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Urban Planning


We analysed observations from 31 neighbourhood parks, with each park mapped into smaller target areas for study, across five US cities generated using the System for Observing Play and Recreation in the Community (SOPARC). In areas where at least two people were observed, less than one-third (31.6%) were populated with at least one white and one non-white person. Park areas that were supervised, had one or more people engaged in vigorous activity, had at least one male and one female present, and had one or more teens present were significantly more likely to involve interracial groups (p < 0.01 for each association). Observations in parks located in interracial neighbourhoods were also more likely to involve interracial groups (p < 0.05). Neighbourhood poverty rate had a significant and negative relationship with the presence of interracial groups, particularly in neighbourhoods that are predominantly non-white. Additional research is needed to confirm the impact of these interactions. Urban planning and public health practitioners should consider the health benefits of interracial contact in the design and programming of neighbourhood parks.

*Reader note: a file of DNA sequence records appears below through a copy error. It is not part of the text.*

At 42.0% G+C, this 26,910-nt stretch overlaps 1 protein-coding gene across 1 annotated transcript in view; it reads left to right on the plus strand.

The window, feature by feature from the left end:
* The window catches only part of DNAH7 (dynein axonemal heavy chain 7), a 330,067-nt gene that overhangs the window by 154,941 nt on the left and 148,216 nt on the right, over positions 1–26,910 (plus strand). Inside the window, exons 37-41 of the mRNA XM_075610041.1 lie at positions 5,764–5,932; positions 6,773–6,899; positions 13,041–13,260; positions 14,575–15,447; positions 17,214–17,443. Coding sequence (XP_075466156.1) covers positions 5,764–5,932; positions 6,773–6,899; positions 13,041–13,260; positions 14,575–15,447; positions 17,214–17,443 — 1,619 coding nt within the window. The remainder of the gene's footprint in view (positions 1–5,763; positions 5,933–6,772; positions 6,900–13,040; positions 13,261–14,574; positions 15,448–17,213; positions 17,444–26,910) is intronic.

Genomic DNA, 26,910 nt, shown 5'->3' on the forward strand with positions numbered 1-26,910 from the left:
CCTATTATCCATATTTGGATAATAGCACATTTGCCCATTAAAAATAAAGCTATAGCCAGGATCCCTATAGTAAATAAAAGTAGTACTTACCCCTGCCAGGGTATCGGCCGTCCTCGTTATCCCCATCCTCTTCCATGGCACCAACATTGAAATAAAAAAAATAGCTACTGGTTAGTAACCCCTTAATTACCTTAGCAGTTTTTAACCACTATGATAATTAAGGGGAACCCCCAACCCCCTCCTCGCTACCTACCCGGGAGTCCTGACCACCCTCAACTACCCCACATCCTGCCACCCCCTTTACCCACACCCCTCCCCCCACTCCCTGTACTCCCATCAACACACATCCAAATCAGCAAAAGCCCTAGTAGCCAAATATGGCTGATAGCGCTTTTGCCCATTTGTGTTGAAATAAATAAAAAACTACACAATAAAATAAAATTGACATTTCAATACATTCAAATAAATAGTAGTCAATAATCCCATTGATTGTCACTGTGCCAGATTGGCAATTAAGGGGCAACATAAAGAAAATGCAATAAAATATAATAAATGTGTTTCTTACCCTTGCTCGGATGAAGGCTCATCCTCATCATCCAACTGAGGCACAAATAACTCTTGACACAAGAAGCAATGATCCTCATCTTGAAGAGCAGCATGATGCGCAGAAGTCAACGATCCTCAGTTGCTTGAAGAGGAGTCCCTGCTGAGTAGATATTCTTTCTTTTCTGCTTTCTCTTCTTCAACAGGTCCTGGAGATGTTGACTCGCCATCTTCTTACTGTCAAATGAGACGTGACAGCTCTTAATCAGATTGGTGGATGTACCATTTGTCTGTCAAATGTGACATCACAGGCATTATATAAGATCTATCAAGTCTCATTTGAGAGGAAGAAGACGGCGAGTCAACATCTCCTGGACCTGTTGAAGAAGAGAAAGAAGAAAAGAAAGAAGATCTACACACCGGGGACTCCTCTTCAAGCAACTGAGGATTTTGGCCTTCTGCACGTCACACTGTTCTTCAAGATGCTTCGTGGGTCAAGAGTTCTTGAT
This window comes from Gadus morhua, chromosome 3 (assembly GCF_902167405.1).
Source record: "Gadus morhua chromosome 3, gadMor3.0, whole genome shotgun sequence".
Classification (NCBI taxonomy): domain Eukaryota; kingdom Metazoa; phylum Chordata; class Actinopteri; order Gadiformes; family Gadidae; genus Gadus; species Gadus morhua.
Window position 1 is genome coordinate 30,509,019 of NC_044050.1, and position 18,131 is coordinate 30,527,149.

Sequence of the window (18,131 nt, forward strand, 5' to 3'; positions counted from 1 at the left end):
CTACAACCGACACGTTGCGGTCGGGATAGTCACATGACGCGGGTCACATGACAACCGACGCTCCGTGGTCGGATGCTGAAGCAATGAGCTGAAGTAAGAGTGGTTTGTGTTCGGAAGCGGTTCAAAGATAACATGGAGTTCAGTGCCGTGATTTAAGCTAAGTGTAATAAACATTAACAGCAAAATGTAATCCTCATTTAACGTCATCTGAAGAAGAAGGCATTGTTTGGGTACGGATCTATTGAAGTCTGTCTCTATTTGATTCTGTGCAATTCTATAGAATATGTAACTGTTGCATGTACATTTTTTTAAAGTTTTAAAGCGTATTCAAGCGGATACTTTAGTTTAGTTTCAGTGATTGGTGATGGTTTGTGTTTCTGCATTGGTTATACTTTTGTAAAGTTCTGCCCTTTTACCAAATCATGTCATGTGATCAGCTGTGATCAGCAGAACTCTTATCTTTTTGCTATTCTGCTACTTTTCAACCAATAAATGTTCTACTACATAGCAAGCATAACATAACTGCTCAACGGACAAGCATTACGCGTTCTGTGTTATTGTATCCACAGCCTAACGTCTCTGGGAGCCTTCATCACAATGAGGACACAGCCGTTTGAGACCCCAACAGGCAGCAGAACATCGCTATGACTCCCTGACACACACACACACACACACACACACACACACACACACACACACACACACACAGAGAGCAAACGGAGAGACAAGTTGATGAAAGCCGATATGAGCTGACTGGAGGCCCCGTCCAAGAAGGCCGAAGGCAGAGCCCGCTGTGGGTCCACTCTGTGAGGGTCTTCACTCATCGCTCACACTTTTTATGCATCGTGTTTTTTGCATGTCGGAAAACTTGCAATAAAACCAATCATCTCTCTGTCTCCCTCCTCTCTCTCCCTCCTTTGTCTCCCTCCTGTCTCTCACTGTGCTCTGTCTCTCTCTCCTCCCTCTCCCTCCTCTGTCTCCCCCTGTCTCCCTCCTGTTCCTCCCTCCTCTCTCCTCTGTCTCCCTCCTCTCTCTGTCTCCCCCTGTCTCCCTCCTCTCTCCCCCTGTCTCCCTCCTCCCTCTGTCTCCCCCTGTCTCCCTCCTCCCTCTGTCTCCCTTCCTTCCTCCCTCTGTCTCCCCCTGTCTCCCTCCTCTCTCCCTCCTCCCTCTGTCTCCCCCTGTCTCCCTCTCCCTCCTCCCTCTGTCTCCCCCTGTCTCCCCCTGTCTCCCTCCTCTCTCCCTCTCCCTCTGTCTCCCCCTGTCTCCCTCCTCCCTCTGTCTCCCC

This article is part of the issue “Paradigm Shifts in Urban Planning”, edited by Matthias Drilling (University of Applied Sciences and Arts Northwestern Switzerland, Switzerland), Efrat Eizenberg (Israel Institute of Technology, Israel), Janet Stanley (University of Melbourne, Australia), Lee Boon Thong (Nilai University, Malaysia) and Andreas Wesener (Lincoln University Canterbury, New Zealand).

© 2016 by the authors; licensee Cogitatio (Lisbon, Portugal). This article is licensed under a Creative Commons Attribution 4.0 International License (CC BY).

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